Secretaries of State at UGA

On the eve of a historic presidential election, five former U.S. secretaries of state convened in Athens to discuss foreign policy issues in order to provide guidance to the next president at “The Report of the Secretaries of State: Bipartisan Advice to the Next Administration” March 27.

The secretaries, whose influence on foreign policy spans nearly 40 years in Republican and Democratic administrations, agreed that the next president should be open to taking diplomatic steps with both allies and unfriendly countries in order to further the nation’s standing in the world and ease global issues in which the U.S. is deeply involved.

The two-hour event was sponsored by the Dean Rusk Center at UGA’s School of Law and the Southern Center for International Studies. It was the 16th such event, drawing a sold-out crowd of more than 2,100 to the Classic Center.

Colin Powell, who served the post during President George W. Bush’s first term, said that despite the country’s current standing in worldwide opinion polls, there is still a “reservoir of respect and affection” toward the U.S. that can be leveraged for better fiscal, military and political options in the future.

“The situation is reversible, and that will begin with new president,” Powell said. “The new president should close (the U.S. prison facility in at) Guantanamo Bay immediately, and by closing that, we are saying to the world that we are going back to the traditional, respected forms of dealing with people who have committed crimes.”

The panel touched on issues ranging from the conflicts in Iraq and Afghanistan to global climate change to the rise of Russia, China and India as major players on the world stage. But in each venue, the secretaries agreed that the first steps toward any solution will be repairing or opening lines of communication.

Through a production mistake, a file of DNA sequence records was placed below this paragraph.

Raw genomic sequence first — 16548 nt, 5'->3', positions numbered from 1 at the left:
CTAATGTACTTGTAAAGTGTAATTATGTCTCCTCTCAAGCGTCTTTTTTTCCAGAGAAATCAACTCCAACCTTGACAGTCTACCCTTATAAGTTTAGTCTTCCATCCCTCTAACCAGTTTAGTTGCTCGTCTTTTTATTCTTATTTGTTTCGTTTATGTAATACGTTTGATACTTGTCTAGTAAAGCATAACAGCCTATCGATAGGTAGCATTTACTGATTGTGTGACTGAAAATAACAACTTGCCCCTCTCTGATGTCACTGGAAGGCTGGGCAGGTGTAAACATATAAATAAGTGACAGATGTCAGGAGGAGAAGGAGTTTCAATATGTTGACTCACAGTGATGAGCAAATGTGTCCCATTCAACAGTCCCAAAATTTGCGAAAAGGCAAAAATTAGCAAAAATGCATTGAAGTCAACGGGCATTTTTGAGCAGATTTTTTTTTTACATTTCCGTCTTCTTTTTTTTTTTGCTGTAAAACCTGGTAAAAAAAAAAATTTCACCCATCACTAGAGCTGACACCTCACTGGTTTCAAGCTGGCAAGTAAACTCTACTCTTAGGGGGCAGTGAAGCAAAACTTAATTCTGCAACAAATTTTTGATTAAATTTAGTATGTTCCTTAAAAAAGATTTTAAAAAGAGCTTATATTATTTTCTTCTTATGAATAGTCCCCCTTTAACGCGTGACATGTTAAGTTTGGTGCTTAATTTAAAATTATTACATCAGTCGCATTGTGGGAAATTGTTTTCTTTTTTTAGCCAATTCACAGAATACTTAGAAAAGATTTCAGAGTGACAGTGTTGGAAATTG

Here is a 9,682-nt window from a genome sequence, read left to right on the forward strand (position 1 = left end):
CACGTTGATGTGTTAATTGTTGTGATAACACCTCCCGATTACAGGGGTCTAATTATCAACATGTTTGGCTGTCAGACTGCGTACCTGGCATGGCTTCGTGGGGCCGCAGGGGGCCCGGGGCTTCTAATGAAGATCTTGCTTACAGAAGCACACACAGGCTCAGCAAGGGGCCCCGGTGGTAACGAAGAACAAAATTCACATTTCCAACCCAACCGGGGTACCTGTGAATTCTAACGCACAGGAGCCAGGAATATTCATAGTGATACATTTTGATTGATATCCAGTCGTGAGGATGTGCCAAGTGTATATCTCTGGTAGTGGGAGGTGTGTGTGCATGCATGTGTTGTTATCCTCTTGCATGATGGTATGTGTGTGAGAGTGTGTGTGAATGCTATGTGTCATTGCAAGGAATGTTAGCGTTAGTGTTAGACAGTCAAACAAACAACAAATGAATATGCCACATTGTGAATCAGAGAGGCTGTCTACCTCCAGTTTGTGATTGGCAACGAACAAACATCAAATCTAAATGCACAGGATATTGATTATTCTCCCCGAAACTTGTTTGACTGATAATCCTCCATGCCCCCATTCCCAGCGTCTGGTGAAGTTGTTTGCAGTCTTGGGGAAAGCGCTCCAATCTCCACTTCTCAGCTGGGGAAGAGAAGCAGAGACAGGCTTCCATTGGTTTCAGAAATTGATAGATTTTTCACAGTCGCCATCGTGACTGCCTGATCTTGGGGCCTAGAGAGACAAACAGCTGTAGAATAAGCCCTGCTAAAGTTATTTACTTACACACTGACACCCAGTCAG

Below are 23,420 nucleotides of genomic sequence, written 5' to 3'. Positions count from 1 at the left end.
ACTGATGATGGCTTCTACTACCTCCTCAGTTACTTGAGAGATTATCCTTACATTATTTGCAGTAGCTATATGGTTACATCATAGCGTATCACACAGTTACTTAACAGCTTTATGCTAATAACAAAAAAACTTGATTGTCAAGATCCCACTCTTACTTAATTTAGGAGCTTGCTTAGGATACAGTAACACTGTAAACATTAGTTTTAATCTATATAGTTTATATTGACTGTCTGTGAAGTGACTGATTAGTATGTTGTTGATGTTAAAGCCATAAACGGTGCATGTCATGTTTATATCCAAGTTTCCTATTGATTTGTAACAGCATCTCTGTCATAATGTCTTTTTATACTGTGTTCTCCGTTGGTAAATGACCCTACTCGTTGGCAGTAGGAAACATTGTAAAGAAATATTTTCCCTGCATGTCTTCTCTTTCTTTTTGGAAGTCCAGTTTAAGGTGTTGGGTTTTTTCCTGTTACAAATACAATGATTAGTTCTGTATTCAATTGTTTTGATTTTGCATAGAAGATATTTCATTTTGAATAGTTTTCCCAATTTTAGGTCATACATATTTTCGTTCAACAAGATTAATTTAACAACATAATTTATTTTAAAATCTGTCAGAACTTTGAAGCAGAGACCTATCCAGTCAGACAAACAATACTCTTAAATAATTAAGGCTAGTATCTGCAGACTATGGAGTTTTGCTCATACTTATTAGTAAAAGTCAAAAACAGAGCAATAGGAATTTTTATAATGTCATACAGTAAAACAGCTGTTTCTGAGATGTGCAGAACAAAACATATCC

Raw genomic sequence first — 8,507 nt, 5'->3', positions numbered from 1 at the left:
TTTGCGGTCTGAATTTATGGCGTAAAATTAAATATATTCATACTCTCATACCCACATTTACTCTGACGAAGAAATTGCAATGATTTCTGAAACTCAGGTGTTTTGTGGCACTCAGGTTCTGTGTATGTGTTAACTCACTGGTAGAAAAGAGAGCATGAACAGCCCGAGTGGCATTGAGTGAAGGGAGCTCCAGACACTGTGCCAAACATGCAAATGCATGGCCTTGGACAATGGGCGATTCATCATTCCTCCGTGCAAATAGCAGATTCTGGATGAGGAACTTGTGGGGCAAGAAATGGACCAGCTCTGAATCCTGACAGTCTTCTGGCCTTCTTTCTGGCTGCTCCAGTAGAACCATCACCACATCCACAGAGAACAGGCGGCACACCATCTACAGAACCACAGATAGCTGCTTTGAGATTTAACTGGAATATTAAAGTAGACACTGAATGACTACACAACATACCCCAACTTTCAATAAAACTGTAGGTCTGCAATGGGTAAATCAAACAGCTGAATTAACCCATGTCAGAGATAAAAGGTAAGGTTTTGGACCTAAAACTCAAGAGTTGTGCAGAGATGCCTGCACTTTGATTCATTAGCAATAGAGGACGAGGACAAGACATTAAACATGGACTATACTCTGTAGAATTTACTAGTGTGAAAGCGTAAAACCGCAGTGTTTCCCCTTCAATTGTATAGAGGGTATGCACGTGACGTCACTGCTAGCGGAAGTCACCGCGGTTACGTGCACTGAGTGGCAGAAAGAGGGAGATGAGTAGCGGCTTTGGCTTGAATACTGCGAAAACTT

“I’ve never seen the world in such a mess. I think the next president is going to have a very big job,” said Madeline Albright, secretary of state in President Bill Clinton’s administration from 1997-2001.

“Since the president’s and secretary of state’s jobs are to protect the security of the United States, (our global standing) hurts us because we’re not able to get the kind of support we need for whatever the issues we are facing… I don’t care whether we’re loved or not, but we need to be respected and not just feared for doing the wrong things.”

Much of the discussion centered on issues affecting the Middle East. The panel agreed that drawing down the number of U.S. troops in Iraq is inevitable, and advised the next administration to encourage other countries in the region to ease tensions in Afghanistan and aid in resolving the Arab-Israeli conflict.

“The evolution has to be dealt with in terms of the consequences of whatever actions we take, and cannot be assessed in what might have been done five years ago,” said Henry Kissinger, who served under Richard Nixon and Gerald Ford. “From that point of view, we cannot look at (the idea of resolving the Iraq War) as being about Iraq. It’s about the Sunni-Shiite relationship, about the role of radical Islam, about other countries, and it cannot have purely military solutions.”

Pointing to the decline in America’s economy, Warren Christopher, secretary of state during President Bill Clinton’s first term, said that the U.S. needs to have financial and domestic strength in order to be a viable negotiating party abroad.

“I am one of those who thinks that to be strong abroad we have to be strong at home, not just militarily, but financially as well,” he said. “I see the weak American dollar as a metaphor for the weakness of America abroad. One of the things a new president should do is get our economic house in order.”